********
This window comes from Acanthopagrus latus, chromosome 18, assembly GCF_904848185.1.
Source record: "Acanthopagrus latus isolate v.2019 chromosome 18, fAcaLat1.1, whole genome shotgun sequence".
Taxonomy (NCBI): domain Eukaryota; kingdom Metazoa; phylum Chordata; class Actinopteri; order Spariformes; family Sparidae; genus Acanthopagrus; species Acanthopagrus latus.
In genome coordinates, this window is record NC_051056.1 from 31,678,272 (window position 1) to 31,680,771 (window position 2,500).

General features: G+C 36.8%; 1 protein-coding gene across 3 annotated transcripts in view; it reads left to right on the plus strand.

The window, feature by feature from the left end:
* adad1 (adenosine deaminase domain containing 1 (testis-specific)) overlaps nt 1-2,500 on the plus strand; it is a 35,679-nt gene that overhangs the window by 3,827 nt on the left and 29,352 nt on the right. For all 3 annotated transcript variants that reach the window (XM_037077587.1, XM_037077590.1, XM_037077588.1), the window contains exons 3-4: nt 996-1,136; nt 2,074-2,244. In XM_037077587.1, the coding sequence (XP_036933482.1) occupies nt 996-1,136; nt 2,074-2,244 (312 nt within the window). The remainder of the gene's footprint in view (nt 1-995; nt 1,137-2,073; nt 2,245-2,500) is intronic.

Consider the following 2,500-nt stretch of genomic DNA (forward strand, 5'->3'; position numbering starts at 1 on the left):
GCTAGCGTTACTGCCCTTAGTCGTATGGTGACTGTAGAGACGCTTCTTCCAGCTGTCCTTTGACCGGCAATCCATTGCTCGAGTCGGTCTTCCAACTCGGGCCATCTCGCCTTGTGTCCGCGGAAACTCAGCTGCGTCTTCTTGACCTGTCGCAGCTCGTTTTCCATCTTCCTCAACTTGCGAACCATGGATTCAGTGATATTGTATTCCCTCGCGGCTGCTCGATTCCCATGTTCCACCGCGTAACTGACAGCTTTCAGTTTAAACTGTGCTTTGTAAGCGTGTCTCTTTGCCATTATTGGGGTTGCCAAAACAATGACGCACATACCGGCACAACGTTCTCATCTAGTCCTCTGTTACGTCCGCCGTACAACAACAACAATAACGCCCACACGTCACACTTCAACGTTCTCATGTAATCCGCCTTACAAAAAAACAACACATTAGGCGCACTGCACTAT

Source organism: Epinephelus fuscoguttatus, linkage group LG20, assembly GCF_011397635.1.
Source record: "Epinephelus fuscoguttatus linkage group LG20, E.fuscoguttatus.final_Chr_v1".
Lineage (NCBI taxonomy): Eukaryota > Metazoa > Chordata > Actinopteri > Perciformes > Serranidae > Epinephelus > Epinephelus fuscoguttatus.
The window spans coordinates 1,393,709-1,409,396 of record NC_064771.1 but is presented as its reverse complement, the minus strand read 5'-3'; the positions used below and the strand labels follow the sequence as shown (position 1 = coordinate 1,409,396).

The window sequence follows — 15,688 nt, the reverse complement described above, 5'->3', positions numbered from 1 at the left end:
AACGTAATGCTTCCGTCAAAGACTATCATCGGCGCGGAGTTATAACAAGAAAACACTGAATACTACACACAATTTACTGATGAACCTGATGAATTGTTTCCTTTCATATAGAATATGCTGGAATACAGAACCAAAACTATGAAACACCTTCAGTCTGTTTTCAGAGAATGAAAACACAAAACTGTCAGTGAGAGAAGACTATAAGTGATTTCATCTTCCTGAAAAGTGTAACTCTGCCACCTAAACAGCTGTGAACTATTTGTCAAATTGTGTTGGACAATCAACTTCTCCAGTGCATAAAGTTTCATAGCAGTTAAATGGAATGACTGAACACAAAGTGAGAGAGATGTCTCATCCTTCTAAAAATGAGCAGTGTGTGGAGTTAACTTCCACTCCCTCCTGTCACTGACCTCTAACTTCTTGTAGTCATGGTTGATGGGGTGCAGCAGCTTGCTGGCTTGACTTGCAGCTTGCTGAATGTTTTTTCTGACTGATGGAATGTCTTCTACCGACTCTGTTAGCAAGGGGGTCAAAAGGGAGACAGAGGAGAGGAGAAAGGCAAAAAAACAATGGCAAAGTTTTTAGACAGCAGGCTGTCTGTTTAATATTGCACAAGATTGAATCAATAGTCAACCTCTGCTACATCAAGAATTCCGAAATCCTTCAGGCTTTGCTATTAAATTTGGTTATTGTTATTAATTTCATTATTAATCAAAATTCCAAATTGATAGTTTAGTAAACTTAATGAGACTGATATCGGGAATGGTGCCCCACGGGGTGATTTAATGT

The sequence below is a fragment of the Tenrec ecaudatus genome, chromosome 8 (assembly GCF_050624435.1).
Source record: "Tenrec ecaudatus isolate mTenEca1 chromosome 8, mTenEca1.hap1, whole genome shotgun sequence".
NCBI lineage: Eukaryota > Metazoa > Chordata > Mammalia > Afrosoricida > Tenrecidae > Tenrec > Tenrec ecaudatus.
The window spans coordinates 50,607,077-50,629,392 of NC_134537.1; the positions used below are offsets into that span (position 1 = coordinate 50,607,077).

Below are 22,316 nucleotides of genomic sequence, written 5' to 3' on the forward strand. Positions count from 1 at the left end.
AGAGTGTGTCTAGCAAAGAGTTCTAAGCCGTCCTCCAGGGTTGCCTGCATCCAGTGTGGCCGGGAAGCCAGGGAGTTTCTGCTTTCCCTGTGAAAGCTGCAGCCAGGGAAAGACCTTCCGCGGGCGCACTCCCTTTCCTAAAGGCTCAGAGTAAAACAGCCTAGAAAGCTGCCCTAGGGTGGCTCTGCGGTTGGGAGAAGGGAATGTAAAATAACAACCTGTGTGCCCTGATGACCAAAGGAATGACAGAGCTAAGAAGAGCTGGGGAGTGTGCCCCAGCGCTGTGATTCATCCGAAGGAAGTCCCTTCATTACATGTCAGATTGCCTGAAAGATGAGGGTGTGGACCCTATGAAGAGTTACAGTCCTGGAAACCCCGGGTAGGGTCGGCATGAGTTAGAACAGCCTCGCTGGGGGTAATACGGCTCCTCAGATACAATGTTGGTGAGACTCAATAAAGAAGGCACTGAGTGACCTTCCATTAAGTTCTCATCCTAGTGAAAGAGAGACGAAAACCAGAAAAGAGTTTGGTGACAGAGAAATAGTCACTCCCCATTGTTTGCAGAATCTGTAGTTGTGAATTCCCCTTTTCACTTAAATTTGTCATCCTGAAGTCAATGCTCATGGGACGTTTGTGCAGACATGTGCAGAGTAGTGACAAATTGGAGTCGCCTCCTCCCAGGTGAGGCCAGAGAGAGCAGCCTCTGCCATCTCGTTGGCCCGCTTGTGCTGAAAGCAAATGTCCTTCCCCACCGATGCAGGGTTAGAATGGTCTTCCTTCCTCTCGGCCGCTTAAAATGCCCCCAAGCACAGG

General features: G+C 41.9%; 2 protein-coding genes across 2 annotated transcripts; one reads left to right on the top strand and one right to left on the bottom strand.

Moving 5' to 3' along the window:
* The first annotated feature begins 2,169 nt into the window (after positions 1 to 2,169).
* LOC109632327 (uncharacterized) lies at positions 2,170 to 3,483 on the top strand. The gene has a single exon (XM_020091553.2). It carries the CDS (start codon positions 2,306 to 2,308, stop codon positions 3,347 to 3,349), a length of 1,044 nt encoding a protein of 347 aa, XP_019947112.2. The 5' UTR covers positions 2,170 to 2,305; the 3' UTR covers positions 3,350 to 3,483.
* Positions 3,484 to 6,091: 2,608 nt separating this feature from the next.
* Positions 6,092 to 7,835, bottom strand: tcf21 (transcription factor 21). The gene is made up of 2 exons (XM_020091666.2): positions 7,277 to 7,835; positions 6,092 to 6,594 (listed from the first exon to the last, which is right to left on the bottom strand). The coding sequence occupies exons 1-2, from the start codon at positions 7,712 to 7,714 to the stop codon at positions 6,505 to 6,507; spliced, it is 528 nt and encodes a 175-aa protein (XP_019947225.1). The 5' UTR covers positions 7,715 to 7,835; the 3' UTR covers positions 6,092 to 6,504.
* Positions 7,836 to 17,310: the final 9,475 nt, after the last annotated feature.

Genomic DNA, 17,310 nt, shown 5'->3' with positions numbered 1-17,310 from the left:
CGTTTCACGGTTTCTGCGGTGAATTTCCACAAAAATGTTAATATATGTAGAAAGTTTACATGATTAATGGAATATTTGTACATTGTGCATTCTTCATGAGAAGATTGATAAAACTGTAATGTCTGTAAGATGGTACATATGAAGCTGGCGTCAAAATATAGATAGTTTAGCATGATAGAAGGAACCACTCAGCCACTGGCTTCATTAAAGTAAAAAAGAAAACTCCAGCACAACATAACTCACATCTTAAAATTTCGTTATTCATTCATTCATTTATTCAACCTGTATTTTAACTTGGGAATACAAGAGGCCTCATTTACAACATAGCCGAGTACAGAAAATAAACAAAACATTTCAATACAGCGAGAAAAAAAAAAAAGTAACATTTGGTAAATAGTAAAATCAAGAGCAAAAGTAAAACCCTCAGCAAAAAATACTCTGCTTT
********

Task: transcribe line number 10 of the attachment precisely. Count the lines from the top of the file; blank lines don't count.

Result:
Source organism: Epinephelus fuscoguttatus, linkage group LG20, assembly GCF_011397635.1.